The work done over the past decade on modelling climate change risk is starting to tackle this issue, says Paul Lee, Head of Stewardship and Sustainable Investment Strategy at UK-based investment consultants Redington, with investors applying these learnings to other systemic issues such as inequality – a major risk for long-term returns given its economic drag.
He says a big shift in mindset is under way, with large asset owners realising there are limits to engaging with individual companies on particular issues. So, they are instead thinking about their role more broadly in influencing change across systems. This includes collaborating on engagement, thinking more actively about regulatory issues and engaging with governments.
Marisa Hall, Head of non-profit Thinking Ahead Institute (TAI), also stresses the importance of collaboration to effectively address systemic risks. “By working with corporations through engagement stewardship, by working with individuals in terms of incentives, by working with governments in terms of regulation and lobbying, you can effectively have this multiplier effect and a disproportionate impact by working with others,” she explains.
The TAI has been a key thought-leader on systemic risk, with co-founder Roger Urwin having written extensively on the issue. Hall says to develop an internal approach, an investor should define its own system and decide what are the boundaries of that system for creating value.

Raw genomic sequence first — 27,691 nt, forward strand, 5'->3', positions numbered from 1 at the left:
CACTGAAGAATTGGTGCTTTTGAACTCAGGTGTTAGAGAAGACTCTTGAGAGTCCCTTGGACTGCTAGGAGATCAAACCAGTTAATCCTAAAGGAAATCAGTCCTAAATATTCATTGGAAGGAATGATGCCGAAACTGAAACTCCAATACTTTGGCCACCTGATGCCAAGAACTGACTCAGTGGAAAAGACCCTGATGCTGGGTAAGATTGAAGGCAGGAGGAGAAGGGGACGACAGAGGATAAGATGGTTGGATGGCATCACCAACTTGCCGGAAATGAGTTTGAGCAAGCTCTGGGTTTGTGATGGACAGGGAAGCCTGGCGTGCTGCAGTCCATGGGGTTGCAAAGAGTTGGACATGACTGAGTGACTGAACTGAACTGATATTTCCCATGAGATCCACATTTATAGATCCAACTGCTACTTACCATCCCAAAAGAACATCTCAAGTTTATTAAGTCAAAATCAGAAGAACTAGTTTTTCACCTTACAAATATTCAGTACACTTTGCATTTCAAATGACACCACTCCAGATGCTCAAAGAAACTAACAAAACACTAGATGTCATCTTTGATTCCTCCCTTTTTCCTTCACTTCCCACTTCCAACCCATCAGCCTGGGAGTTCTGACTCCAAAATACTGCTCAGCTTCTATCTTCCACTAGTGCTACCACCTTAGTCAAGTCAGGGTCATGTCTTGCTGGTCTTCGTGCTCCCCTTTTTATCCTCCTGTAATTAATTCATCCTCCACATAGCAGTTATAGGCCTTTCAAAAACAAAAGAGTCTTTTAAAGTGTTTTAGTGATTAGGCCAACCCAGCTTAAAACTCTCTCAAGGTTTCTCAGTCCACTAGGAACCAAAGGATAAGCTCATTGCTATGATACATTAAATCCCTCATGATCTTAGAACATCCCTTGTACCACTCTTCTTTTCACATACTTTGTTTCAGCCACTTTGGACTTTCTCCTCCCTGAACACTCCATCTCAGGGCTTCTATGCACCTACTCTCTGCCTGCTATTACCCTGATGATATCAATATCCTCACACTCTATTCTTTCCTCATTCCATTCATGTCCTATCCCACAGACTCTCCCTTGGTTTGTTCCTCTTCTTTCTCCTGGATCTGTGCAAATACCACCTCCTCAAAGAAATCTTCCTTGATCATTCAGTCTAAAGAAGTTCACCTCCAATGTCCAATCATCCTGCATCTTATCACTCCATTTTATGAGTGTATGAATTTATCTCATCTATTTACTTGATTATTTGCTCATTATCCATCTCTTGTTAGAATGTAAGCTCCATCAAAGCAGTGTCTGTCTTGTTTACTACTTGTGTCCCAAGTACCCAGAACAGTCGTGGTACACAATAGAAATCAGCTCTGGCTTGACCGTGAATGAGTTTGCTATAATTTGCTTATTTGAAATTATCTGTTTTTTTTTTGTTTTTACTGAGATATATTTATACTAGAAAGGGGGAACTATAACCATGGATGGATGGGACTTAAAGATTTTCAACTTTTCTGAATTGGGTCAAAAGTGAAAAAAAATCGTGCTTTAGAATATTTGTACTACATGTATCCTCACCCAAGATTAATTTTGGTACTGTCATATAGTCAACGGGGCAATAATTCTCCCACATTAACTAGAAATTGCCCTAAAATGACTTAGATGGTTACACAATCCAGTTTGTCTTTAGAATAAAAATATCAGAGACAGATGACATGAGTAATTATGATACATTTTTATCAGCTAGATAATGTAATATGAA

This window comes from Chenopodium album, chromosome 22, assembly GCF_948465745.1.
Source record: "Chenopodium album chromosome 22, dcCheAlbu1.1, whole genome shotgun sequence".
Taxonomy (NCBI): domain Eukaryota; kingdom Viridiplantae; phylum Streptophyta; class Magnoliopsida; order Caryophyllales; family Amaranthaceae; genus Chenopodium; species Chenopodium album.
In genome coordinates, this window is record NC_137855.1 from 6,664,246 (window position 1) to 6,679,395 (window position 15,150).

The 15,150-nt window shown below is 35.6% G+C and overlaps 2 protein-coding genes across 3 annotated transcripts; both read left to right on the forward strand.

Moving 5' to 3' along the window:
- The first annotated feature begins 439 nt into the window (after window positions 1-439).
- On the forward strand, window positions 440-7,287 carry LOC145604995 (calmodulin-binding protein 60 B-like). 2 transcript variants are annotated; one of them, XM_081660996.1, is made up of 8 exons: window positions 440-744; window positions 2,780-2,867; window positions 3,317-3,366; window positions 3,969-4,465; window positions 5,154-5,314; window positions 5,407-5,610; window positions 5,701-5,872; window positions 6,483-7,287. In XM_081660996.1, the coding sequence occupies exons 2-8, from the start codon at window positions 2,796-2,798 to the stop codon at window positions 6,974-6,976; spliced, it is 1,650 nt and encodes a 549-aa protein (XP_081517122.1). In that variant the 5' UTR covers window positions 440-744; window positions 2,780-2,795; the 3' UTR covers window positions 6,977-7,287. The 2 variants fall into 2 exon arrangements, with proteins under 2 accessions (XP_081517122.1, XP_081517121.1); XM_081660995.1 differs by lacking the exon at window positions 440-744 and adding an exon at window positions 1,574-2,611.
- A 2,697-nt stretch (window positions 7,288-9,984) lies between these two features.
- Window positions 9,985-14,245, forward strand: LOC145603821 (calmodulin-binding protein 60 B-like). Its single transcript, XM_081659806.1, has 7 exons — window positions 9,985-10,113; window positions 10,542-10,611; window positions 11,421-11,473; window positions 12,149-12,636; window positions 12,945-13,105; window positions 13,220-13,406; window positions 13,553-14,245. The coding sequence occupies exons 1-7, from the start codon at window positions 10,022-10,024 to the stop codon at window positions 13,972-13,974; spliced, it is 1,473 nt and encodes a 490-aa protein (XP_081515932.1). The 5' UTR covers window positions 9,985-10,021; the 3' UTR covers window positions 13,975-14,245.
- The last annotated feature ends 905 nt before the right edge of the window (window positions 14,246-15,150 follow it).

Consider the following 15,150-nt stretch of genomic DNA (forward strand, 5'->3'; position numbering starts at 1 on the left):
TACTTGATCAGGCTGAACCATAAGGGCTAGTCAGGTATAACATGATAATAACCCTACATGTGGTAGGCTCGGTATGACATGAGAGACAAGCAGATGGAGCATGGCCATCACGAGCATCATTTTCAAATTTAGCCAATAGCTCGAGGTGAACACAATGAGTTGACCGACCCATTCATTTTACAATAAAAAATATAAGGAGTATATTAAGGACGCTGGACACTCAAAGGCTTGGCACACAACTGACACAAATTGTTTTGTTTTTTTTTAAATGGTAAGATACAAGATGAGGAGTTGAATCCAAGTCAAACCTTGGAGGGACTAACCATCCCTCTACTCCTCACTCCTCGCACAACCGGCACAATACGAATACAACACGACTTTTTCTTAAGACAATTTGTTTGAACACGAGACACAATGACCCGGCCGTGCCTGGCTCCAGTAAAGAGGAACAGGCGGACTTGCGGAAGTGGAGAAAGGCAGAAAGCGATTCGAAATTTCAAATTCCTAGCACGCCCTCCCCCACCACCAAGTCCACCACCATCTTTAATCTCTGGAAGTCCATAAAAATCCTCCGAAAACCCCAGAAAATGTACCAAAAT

She said while for investors the boundaries of their system has been traditionally clients and their financial objectives, this is broadening to a more stakeholder-focused model with multiple objectives, such as financial and environmental, like net zero commitments.
This move to a broader system leads an investor to not just think about the efficiency of that system, but also its resilience, and the need to manage its systemic risks, she says.
This type of thinking isn’t widespread, however, with International Sustainability Standards Board (ISSB) Chair Emmanuel Faber and UN Special Envoy for Climate Action and Finance Mark Carney complaining last Friday that economies, governments and business were too focused on efficiency, leaving resilience as a “blind spot”.